"You know what? The bastard blows me out of the water. This guy writes Maine like Ardai writes New York. If you're not reading him, you don't know what you're missing." --Chris F. Holm, author of The Big Reap, The Wrong Goodbye and Dead Harvest.

"Bagley's got the poet's eye, but that doesn't mean everything is prettier in his work. It means the ugly stuff is more vivid. More intense. Like a sudden switch from analog to HD. And that's a trait to very much admire in his work." --Anthony Neil Smith, author of Hogdoggin', Yellow Medicine, The Drummer and Psychosomatic.




Friday, October 31, 2008

Spooky Books


Kelly Link--one of the coolest people on the planet, as far as I'm concerned--picks five spooky books for your Halloween reading pleasure. They're all new to me, and sound good.

So what five horror (or just plain spooky) books would you recommend?

My list includes:
I Am Legend by Richard Matheson
The Sandman series of graphic novels by Neil Gaiman
The Haunting of Hill House by Shirley Jackson
Dracula by Bram Stoker
The Complete Works of Edgar Allan Poe

Kelly's new collection, Pretty Monsters, is chock-full of eerie goodness, too.

When the Clock Strikes Twelve…

You still have until midnight tonight to enter my drawing for a signed copy of Sandra Ruttan’s latest mystery, The Frailty of Flesh. Go here for more details.

Sunday, October 26, 2008

The Awful Tooth

I know there's a grand tradition of authors cranking out novels while wallowing in a narcotic haze. I just don't see how they pull it off. I'm having problems with my teeth. Again. Looks like I'll be saying goodbye to my last wisdom tooth.

Vicodin to the rescue.

Damn, that's good stuff. I can understand how people get hooked on prescription drugs. I only take a vicodin when the pain gets too intense--it's kind of like being stabbed in the side of the head--but there's always that temptation to gobble down a fistful like they're Smarties. The thing is, I can't figure out whether the vicodin actually relieves the pain or just makes me not care about it.


Either way, it's affected my work this week. I have a lot to do, but it's hard to write or do revision when I keep nodding out. Forget about dropping acid like Kesey. I can't even handle vicodin.

Friday, October 24, 2008

Deep Thoughts from Tough Guys: The Saturday Boy Edition


“Morality’s like some twisted fucking thing you never get to understand because no matter what you do, there’s always someone waving a pamphlet, denouncing you as an animal. There was always someone, thought they knew better than you, lived more than you, understood the ways of the world more than you. What did they understand? They understood fuck all, just meshed their experience into some kind of bullshit ethos. The parents who despised corporations, booking their kids into a McDonalds party because they were too fucking weak to say no, had no way of explaining it. Fighting for multiculturalism and crossing the street when they saw a gang of pakis coming.”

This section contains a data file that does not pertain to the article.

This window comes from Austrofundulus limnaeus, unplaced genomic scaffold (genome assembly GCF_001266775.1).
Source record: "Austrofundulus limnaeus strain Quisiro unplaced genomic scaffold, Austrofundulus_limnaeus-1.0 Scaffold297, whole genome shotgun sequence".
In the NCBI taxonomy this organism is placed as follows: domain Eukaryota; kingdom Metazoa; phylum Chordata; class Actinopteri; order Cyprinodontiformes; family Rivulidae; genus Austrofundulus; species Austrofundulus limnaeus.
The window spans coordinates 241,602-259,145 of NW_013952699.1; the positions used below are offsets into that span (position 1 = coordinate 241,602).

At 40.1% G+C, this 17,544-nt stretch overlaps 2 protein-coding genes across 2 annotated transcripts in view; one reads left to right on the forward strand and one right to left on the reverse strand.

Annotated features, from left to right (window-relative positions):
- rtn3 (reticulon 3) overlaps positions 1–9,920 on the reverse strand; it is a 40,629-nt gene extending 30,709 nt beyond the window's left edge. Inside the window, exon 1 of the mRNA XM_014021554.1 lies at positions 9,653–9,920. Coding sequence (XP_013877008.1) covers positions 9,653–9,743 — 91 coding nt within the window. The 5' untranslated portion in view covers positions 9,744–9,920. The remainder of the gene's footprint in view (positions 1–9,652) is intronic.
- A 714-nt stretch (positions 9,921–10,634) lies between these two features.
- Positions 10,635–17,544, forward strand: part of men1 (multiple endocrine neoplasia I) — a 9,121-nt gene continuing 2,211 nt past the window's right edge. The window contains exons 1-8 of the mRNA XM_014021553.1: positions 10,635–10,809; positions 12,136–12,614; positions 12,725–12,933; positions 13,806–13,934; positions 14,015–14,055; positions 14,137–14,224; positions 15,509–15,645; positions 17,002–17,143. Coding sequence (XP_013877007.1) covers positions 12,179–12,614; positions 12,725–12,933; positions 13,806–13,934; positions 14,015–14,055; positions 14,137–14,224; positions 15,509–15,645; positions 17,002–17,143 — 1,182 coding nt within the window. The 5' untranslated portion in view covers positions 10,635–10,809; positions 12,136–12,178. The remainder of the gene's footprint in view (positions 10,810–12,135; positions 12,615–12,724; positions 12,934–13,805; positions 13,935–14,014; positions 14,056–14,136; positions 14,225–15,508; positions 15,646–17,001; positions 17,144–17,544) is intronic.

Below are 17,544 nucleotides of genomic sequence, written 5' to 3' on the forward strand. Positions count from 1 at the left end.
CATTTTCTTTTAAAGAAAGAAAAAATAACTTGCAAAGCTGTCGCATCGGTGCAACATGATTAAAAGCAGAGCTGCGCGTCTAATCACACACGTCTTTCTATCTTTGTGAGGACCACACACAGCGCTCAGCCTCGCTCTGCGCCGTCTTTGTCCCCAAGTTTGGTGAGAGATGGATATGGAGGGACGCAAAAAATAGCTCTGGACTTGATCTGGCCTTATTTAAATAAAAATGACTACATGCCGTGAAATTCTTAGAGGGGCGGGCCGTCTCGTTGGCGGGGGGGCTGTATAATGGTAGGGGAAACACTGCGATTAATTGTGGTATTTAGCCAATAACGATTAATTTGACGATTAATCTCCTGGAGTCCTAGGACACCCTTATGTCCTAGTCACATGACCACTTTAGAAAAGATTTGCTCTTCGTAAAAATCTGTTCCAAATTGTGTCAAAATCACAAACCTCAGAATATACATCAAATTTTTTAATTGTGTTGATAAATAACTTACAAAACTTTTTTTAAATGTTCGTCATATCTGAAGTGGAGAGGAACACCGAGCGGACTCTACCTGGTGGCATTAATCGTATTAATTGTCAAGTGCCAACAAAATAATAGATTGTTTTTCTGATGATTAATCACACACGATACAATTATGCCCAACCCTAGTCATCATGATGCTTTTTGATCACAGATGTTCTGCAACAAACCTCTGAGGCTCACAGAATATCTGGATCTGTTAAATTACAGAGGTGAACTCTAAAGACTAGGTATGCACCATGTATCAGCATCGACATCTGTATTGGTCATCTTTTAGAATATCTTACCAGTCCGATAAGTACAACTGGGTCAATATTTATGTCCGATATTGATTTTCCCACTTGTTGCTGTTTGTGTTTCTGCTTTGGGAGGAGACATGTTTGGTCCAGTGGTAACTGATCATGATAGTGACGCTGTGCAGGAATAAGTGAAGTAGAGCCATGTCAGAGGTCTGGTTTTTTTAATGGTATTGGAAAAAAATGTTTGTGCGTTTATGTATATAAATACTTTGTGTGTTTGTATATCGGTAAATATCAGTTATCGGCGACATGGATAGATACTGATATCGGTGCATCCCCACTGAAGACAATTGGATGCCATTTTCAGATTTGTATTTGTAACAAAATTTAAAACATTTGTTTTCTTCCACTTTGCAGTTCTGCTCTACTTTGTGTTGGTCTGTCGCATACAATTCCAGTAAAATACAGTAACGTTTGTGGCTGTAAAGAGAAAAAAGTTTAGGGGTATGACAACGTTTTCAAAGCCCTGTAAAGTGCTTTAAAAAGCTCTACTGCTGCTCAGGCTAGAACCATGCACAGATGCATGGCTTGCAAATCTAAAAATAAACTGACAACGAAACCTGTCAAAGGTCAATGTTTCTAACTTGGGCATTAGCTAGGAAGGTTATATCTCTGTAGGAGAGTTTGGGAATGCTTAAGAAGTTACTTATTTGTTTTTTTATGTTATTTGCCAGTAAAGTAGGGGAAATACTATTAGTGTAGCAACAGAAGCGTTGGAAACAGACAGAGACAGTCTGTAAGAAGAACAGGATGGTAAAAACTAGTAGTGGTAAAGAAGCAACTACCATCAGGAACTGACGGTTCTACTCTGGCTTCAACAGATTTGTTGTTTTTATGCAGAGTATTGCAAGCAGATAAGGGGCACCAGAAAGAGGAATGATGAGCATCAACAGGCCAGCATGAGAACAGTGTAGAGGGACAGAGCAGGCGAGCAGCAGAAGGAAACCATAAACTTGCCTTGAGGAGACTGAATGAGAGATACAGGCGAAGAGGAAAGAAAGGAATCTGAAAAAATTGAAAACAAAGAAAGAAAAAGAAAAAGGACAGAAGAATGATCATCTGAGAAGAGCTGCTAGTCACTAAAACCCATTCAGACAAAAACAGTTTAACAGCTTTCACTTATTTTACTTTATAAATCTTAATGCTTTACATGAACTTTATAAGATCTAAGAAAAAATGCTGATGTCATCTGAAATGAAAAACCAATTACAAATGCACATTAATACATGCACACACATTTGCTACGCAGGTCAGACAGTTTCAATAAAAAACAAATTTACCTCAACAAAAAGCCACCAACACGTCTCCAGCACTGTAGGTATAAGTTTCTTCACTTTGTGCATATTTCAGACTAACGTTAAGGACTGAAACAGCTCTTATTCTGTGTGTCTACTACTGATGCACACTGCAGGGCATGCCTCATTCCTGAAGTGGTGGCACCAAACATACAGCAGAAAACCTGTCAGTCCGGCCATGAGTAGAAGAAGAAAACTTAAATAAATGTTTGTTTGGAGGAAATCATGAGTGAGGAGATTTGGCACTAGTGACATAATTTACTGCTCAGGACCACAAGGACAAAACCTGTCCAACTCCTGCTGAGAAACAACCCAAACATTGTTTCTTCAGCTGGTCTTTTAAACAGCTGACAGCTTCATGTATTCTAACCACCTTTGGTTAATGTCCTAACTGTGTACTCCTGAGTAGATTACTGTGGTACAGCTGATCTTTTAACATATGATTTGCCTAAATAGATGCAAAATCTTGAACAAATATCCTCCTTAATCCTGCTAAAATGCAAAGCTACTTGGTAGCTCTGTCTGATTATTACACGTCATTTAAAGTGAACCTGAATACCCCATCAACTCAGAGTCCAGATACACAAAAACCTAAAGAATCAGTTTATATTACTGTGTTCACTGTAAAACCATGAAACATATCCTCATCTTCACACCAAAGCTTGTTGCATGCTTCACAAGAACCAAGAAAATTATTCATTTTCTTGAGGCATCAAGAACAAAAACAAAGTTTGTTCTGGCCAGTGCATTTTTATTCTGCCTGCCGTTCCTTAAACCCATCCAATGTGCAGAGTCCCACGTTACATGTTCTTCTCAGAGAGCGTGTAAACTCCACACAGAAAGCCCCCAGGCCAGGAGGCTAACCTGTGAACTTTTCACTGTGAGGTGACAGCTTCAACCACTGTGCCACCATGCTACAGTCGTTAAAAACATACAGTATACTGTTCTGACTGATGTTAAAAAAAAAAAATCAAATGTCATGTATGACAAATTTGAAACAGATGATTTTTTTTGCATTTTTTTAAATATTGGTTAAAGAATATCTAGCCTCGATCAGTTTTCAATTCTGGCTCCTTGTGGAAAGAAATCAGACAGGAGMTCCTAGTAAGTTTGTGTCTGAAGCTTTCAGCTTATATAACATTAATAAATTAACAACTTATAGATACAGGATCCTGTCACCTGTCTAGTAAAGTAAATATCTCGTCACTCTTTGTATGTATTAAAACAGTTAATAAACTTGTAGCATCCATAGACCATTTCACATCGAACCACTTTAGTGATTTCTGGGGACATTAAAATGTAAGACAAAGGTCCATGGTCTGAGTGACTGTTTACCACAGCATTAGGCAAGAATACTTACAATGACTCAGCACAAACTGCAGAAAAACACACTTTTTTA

—from “Money Shot” ©2007 by Rank Banks, in Expletive Deleted (Jen Jordan, editor)

Fridays: Forgotten Books


John the Balladeer (1988)
By
Manly Wade Wellman (1903-1986)

It’s hard to categorize the stories in Manly Wade Wellman’s John the Balladeer. They are at once works of dark fantasy, horror and an entirely original kind of American folklore. Haunts, witches, demons, familiars and other fell creatures skulk through the forest-shrouded mountains and valleys of Wellman’s Appalachia. Some seek only to waylay and devour travelers in lonely places; some are vengeful ghosts; others would spread their malice across the world…if not for John.

John (a.k.a. “Silver John” or just plain old “John”) wanders through the countryside, playing songs on his silver-strung guitar, learning new tunes and bits of lore wherever they come. The guitar and the clothes on his back are all he owns, and he’s happy with that. We know little of John’s past, except that he is a veteran of the Korean War. Quick with his wits and good with his fists, he is a loyal friend to any who need him and just as determined an enemy of evil.

Besides the ever-present darkness, Wellman’s writing is alive with old-time music, memorable characters and a strong sense of place. These twenty-five stories and vignettes are meant to be savored like down-home cooking, and rereading them is always a pleasure. My favorites are “Call Me from the Valley,” “Shiver in the Pines,” “Walk Like a Mountain,” “The Spring” and “Owls Hoot in the Daytime.” Wellman also wrote five Silver John novels—The Old Gods Waken (1979), After Dark (1980), The Lost and the Lurking (1981), The Hanging Stones (1982) and The Voice of the Mountain (1984). They aren’t bad, but I prefer the short stories.

Wellman immersed himself in the culture and folkways of rural North Carolina. His love for the music and the landscape are a great contrast to the sense of menace and fear running through the Silver John stories. John the Balladeer is out-of-print, but Night Shade Books has reissued many of these stories and novels in hardcover editions. They’re expensive but worth it.

The complete list of this week's Forgotten Books picks is on Patti Abbott’s blog.